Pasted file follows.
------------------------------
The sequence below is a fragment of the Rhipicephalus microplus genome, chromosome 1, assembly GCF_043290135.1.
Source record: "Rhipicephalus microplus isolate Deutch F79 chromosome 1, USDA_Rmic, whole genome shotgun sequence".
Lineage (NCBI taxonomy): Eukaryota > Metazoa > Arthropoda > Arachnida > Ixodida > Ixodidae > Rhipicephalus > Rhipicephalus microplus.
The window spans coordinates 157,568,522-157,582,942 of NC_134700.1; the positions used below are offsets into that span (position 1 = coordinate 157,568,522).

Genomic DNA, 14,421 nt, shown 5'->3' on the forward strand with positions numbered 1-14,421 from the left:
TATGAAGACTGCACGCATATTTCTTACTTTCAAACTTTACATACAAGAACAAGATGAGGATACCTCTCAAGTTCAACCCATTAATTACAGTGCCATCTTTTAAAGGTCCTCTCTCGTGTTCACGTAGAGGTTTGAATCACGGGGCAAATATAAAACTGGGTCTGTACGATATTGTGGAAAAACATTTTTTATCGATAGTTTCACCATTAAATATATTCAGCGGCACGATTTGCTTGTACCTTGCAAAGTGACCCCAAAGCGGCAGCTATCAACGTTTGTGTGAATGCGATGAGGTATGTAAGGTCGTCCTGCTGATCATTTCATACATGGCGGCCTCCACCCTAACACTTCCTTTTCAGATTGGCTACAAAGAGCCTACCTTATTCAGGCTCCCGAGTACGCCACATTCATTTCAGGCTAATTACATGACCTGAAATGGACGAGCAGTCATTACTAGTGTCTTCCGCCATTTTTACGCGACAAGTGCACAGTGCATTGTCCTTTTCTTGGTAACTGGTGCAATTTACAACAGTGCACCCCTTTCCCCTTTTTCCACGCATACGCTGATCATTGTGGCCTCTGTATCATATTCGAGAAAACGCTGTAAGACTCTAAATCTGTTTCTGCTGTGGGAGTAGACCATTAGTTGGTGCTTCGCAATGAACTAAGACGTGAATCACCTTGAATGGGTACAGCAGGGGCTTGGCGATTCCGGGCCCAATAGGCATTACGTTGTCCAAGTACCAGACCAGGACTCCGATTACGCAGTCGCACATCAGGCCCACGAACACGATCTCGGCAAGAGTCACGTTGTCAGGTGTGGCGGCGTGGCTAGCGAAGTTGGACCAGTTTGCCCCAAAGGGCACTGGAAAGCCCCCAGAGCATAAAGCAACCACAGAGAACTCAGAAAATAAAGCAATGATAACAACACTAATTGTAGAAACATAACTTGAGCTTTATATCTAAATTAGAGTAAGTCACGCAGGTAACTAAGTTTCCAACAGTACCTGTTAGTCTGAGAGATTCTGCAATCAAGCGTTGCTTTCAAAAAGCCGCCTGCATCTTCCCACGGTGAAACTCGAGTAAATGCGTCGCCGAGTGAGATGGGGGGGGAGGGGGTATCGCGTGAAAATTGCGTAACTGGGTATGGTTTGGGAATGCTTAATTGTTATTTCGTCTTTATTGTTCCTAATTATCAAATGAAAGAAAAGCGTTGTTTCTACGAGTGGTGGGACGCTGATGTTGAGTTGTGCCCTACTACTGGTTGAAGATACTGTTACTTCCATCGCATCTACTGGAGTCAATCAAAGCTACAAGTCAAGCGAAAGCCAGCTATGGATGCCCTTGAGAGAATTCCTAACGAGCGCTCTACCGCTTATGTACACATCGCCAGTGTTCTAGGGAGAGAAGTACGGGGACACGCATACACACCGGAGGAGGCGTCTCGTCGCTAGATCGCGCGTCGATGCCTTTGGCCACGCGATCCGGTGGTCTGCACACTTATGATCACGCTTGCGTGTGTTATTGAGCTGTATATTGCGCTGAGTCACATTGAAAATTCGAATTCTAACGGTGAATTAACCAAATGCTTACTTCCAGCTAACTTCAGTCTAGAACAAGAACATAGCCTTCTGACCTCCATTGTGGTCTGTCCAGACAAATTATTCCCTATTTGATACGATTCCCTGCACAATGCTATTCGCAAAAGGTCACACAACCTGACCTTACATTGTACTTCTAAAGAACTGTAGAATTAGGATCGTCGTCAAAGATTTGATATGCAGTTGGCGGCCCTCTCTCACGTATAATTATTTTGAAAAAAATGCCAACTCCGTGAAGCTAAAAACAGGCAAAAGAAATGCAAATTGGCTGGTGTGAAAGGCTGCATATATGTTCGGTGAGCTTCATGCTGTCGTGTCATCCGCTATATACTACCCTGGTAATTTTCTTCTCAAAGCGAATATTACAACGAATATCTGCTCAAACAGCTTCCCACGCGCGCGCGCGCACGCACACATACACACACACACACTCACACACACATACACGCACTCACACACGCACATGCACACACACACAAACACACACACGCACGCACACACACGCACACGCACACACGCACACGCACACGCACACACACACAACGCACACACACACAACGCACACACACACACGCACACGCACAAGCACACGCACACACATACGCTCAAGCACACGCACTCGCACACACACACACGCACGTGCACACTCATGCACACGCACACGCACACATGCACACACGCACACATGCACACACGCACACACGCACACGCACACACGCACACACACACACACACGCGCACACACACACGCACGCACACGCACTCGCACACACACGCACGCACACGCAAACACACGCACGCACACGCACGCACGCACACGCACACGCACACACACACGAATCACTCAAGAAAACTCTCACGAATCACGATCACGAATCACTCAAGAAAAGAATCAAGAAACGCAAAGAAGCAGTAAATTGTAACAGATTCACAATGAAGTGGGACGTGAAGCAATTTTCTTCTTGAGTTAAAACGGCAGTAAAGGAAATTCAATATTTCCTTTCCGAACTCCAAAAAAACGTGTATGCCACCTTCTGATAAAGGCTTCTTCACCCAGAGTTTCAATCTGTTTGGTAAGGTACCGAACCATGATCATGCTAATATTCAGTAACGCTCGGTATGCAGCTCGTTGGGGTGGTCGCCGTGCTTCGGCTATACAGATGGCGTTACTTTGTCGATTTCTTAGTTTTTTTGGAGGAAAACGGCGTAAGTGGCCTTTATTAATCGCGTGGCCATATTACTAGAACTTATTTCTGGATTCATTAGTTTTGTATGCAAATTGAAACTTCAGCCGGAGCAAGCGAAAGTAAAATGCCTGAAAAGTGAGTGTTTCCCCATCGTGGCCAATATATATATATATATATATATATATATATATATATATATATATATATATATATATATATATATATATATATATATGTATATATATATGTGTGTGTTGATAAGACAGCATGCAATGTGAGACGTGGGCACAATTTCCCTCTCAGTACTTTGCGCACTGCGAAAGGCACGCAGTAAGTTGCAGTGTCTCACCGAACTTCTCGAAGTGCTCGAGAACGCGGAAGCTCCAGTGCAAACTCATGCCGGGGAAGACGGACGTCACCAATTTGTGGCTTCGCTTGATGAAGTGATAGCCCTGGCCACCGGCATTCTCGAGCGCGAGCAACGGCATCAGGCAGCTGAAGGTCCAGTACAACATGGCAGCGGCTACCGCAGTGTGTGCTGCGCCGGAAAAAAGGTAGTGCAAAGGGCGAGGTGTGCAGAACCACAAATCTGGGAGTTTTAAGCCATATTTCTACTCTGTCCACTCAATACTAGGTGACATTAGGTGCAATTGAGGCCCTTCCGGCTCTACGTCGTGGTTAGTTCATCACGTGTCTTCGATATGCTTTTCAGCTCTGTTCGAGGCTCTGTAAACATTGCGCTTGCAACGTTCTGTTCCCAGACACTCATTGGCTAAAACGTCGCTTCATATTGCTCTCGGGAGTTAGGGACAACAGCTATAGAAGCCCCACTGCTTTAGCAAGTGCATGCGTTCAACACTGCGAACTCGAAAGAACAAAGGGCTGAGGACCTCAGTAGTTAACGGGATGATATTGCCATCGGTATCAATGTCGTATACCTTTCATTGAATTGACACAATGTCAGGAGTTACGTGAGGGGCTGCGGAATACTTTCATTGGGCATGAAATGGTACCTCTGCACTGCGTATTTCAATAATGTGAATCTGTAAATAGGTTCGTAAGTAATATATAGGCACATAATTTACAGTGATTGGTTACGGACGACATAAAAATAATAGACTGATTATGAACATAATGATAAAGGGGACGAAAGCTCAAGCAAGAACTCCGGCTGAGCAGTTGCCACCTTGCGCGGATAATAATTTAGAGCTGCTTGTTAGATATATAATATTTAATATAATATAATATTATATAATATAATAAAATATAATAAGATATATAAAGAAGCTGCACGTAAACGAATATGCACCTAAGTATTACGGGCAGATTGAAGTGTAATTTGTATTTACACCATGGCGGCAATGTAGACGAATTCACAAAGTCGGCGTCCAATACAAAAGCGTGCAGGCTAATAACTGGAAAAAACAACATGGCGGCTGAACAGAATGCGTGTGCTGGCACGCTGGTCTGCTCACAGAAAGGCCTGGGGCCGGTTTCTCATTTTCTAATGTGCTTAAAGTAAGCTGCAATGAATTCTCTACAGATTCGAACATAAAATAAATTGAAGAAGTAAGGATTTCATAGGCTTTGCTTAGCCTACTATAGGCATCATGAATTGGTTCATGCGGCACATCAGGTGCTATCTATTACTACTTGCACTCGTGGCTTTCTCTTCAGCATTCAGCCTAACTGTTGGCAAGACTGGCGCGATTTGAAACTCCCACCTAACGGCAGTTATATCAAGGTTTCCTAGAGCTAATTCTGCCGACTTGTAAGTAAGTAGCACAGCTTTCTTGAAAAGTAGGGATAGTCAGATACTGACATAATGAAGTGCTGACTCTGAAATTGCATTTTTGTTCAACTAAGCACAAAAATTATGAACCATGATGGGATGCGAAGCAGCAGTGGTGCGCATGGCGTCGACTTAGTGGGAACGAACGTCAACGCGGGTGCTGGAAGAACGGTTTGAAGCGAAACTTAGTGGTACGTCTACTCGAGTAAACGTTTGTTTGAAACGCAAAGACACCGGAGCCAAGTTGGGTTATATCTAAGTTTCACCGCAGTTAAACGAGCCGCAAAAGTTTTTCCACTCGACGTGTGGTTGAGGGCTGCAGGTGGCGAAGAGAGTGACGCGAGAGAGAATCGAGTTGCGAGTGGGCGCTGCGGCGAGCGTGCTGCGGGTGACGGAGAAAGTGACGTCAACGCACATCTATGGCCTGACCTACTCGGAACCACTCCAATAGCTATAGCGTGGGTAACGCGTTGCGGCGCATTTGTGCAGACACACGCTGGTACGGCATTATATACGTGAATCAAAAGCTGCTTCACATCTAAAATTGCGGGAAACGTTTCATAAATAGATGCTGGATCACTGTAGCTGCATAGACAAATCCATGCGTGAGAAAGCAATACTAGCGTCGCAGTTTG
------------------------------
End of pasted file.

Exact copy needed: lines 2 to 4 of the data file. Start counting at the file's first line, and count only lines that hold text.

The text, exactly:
Source record: "Rhipicephalus microplus isolate Deutch F79 chromosome 1, USDA_Rmic, whole genome shotgun sequence".
Lineage (NCBI taxonomy): Eukaryota > Metazoa > Arthropoda > Arachnida > Ixodida > Ixodidae > Rhipicephalus > Rhipicephalus microplus.
The window spans coordinates 157,568,522-157,582,942 of NC_134700.1; the positions used below are offsets into that span (position 1 = coordinate 157,568,522).